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Austin bike courier race brings competitors from all over North America

Farzad Mashhood

Bike messenger Luke Kalloch quickly clopped to his bike Sunday, about to start a busy afternoon.

He studied his list of pickups and drop-offs, deciding how to brave slick roads strewn with tree branches snapped off by the morning's rainstorm.

In the end, Kalloch would race about 50 miles in the North American Cycle Courier Championships, which included making stops and getting signatures for pickups and drop-offs, much like a real day's work. Qualifying heats were held Saturday; the finals were Sunday.

"It's pretty much a big puzzle to be solved," Kalloch said. "And I like puzzles, and I like riding my bike. So it's a good combination for me."

It was the championship's first visit to Austin, but for 16 years the race has brought together some of the continent's best bike messengers and delivery people. About 50 men and women on fixed-gear and road bikes came together at Driveway Austin Motorsports Academy and Retreat, a racetrack in East Austin.

The annual race, which at times seemed more like a laid-back ride rather than a faceoff of the country's fastest bike messengers, is also a de facto convention for bicycle couriers, said John Trujillo , one of the event's organizers.

"It's the only time the nation's messengers come together," he said.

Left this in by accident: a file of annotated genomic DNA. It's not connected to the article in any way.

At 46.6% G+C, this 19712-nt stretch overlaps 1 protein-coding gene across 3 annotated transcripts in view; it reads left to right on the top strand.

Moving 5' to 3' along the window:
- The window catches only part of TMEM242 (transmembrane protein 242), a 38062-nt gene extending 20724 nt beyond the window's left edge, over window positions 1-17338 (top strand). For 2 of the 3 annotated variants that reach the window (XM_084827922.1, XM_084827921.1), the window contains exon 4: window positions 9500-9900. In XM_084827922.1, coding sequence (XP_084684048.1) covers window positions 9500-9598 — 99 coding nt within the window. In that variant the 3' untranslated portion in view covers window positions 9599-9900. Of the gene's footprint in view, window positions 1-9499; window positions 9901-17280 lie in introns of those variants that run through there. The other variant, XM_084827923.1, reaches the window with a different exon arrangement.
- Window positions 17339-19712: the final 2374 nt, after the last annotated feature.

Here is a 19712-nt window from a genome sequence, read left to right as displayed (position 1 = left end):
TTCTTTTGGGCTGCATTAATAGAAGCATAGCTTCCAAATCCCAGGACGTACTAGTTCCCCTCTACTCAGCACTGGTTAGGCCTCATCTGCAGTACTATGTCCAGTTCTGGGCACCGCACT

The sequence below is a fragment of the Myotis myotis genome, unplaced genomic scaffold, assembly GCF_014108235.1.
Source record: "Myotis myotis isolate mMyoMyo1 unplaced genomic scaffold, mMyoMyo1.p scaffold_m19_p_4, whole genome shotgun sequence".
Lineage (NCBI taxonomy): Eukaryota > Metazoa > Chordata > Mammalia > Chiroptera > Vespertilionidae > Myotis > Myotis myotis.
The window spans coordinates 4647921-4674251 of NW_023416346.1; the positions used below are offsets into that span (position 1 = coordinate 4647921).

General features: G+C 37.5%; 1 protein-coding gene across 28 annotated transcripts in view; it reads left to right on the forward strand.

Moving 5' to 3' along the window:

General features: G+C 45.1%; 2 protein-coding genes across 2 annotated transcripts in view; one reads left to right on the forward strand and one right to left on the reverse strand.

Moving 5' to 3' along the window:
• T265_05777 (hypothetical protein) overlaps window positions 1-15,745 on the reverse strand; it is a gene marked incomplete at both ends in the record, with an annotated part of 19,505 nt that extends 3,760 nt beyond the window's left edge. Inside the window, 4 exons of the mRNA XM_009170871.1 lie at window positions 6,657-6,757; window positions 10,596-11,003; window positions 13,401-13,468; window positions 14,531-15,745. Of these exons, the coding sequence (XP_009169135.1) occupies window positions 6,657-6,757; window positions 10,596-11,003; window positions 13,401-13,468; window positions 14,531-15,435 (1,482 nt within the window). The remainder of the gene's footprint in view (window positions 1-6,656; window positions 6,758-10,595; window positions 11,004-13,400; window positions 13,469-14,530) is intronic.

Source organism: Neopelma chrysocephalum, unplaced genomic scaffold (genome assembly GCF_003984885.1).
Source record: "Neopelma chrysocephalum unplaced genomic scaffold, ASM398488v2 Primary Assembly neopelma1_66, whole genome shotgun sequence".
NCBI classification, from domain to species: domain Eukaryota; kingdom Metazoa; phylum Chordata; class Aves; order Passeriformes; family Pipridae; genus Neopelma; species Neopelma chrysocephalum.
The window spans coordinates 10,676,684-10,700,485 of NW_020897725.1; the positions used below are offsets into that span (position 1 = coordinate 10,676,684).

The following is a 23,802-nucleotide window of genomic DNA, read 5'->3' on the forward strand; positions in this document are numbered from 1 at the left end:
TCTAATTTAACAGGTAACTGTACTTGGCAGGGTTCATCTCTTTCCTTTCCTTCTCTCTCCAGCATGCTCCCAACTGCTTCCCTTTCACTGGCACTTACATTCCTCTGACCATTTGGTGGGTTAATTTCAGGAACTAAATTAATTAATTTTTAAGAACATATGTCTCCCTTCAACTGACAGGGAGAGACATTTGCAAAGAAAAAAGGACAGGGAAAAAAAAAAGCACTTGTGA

For Kalloch, it was a good way to connect with other couriers outside of Austin's small community.

Most of the cyclists know each other, given their profession's small numbers, he said.

"Everyone has that in common. We ride bikes for work, and we do it outside of work."

Trujillo, also a messenger in Austin, said the race is meant to simulate work conditions.

Competitors are given a list of stops and have to determine the best route for completing them on a deadline.

Sunday's fastest man and woman — Mason O'Neal of Austin in 2 hours, 2 minutes and 52 seconds and Christina Peck of Chicago in 2:12:47 — each won a $2,500 bike frame and other bike gear. An estimated 88 racers competed over the weekend.

Organizers originally planned a course in downtown but didn't have enough money to pay for public safety staffers, permits and other fees, Trujillo said.

Austin messengers plan to bid for the 2014 world championships, using a downtown route. Trujillo said he hopes this weekend's event will be good preparation for an international race with hundreds of riders.

fmashhood@statesman.com;445-3972